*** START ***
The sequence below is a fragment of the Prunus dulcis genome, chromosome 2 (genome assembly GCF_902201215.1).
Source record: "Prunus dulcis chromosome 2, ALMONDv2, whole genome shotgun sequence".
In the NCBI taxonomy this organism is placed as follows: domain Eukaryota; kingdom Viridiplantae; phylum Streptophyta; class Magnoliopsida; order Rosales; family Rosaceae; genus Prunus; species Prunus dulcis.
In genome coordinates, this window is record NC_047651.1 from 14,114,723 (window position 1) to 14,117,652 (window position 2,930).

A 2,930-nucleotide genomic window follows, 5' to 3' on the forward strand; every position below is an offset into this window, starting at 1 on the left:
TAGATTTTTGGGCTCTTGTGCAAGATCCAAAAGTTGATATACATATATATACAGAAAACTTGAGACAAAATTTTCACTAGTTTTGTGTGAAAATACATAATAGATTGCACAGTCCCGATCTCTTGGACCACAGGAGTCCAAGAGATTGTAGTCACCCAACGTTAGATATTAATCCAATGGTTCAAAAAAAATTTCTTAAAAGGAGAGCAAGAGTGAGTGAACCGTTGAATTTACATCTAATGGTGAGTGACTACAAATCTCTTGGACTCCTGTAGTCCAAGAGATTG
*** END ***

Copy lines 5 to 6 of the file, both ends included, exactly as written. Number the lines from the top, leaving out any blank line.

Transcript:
A 2,930-nucleotide genomic window follows, 5' to 3' on the forward strand; every position below is an offset into this window, starting at 1 on the left:
TAGATTTTTGGGCTCTTGTGCAAGATCCAAAAGTTGATATACATATATATACAGAAAACTTGAGACAAAATTTTCACTAGTTTTGTGTGAAAATACATAATAGATTGCACAGTCCCGATCTCTTGGACCACAGGAGTCCAAGAGATTGTAGTCACCCAACGTTAGATATTAATCCAATGGTTCAAAAAAAATTTCTTAAAAGGAGAGCAAGAGTGAGTGAACCGTTGAATTTACATCTAATGGTGAGTGACTACAAATCTCTTGGACTCCTGTAGTCCAAGAGATTG